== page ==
The recent popularization of voice-activated digital assistants like Amazon’s Alexa, Apple’s Siri, and Google Home has brought about a new form of residential living. The rapid lifestyle transformation is leading to property managers and those in real estate to consider how to accommodate the shift in their customers’ high-tech needs.
This smart home technology isn’t limited to menial tasks like adding things to your to-do list or setting up a meeting reminder. For industry leaders like Alan Missen, the chief information officer for FirstService Residential, the spread of digital assistants is only the tip of the iceberg in what a future home looks like.
For property management companies such as FirstService, the current goal is to wrangle the rapidly changing market of home tech and devices for their customers. As home technology has evolved, residents are craving the convenience of being able to control everything from appliances to entertainment at the touch of a button.
“When I look at the idea of digital assistant world, it seems to have a pretty good track record so far of simplifying lives,” Missen said.
Smart home technology may be the most visible with the recent spread of digital assistants, but its breadth includes security cameras, power efficiency monitoring, temperature control and much more.
According to the National Multifamily Housing Council’s recently released “Disruption” report, 26 billion devices will be connected to the “Internet of Things,” or the network of devices that are communicating with each other. The report added that this type of technology will become a part of an apartment’s core design, rather than offered as an after-thought accessory.
“The multifamily industry needs to catch up with the revolutions that are already well underway in everything from transportation and retail to demographics and psychographics,” Rick Haughey, NMHC’s vice president for Industry Technology Initiatives, said.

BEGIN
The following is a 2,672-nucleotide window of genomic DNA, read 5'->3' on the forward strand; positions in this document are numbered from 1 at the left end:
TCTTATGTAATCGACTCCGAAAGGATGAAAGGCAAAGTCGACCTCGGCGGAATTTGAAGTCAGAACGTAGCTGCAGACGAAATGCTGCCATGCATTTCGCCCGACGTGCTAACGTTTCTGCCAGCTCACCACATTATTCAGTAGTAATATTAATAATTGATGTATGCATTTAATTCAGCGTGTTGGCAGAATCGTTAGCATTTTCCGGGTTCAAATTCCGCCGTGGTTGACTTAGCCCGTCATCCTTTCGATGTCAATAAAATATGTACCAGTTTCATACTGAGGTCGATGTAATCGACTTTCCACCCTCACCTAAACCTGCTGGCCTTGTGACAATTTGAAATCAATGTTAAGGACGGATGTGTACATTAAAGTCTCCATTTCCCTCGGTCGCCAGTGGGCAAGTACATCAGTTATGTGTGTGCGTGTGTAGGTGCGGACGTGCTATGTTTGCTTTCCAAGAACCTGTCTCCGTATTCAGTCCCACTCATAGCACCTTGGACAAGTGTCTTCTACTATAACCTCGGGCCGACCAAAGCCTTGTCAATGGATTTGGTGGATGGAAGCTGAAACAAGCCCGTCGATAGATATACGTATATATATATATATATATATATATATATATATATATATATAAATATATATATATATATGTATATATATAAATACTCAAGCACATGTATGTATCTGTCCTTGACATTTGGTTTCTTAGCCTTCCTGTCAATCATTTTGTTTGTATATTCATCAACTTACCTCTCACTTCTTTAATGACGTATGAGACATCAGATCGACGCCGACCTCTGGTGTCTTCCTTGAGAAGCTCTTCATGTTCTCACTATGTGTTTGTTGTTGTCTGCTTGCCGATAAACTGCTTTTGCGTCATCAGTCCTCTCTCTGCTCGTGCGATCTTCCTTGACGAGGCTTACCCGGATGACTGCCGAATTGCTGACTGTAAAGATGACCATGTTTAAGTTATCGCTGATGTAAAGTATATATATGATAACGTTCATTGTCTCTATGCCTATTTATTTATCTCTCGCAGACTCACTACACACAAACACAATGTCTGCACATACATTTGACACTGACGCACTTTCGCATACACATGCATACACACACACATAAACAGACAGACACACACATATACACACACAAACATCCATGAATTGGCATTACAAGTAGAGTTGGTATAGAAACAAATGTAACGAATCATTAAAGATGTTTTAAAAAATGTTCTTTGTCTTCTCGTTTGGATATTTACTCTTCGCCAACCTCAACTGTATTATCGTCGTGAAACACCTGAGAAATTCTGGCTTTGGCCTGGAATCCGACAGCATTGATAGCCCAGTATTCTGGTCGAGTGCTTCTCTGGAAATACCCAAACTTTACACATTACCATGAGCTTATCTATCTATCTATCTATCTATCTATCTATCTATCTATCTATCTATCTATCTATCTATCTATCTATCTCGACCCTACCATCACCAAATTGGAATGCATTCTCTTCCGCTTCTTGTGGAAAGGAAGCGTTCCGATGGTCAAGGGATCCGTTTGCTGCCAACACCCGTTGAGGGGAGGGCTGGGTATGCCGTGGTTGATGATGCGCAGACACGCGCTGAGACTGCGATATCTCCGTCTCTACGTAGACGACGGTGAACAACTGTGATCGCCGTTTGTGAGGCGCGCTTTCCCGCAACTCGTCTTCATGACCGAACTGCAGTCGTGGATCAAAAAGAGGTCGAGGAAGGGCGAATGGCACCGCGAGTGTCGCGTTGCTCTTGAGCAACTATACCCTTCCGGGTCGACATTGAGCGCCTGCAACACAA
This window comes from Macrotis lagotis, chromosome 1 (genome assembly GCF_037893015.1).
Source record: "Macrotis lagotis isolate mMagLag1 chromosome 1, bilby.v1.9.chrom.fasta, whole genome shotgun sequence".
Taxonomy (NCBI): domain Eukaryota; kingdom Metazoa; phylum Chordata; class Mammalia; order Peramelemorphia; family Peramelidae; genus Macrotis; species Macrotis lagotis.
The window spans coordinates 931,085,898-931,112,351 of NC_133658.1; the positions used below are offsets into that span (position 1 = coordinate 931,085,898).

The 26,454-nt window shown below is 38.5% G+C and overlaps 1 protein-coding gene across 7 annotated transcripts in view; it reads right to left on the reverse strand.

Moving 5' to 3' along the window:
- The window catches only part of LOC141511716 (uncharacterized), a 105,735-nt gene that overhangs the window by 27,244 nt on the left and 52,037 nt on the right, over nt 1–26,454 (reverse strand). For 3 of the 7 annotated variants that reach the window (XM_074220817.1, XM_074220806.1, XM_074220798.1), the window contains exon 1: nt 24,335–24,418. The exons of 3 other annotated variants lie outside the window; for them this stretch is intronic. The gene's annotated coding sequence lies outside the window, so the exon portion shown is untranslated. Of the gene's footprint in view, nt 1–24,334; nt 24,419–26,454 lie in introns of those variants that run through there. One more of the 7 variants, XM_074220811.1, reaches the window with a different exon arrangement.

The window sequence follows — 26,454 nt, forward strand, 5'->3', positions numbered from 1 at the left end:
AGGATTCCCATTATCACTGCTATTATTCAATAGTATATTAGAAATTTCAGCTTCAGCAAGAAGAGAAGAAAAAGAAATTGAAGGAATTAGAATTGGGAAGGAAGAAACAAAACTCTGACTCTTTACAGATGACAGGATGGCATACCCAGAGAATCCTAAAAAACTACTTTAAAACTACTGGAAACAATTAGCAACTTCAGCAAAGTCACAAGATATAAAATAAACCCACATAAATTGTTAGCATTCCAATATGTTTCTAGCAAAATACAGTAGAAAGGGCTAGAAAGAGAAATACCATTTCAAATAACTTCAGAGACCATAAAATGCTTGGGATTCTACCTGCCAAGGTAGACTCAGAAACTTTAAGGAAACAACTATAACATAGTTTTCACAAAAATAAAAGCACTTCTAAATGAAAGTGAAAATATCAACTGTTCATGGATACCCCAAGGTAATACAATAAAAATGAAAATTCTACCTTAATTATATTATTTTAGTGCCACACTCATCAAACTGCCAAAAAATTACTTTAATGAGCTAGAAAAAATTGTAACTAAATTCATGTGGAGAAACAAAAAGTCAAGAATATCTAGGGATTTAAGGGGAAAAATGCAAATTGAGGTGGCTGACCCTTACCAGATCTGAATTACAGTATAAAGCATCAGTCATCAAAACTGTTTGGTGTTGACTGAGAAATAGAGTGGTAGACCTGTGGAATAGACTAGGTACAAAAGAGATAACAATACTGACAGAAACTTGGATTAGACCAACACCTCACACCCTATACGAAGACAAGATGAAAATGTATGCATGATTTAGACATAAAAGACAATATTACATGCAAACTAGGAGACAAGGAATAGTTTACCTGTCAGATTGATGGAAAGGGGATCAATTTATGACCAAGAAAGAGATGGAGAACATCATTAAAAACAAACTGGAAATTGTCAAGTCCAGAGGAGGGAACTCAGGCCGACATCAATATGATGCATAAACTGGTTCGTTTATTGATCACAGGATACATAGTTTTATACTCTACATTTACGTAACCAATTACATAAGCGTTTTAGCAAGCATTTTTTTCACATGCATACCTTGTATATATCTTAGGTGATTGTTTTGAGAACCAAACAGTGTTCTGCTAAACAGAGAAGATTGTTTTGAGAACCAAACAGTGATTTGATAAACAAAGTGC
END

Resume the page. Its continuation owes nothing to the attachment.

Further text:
In practice, the upcoming Hudson Yards project has decided to harness the technology’s capabilities by developing the 18-million square-foot site as a smart city. The project will introduce more than 4,000 residences, 100 commercial storefronts, a section of restaurants, and is expected to be complete in 2024. And the community will also be created with a sensor-packed layout that offers many new tools to its residents and property managers.
With all the data gathered from its building and environmental sensors, the operations managers can keep track and adjust traffic patterns, air quality, power demands, temperature, and pedestrian flow.
The massive development is also utilizing the technology past services and information requests by also creating a micro-grid for the site that will keep homes, restaurants and building services running in the event the city faces a power outage.
This new way of operating is enabling cities to learn and adapt to complex problems like improving energy efficiency or traffic flow in days as opposed the years and even generations it used to take, Missen said.
While many companies are testing out the concept with small slices of cities, like Hudson Yards or Google’s experimental urban laboratory near Toronto, Missen said that the approach will eventually be incorporated throughout an entire city.
“Initially what you’ll see is a number of cities try something small,” Missen said. “But I think for some of the smart city stuff to be effective, you really have to do it across the entire city. If one of the goals of a smart city is efficiency, I don’t know how you just do that in one community.”
On a smaller scale, Missen said the broad application of smart home technology will make for better living communities and easier living.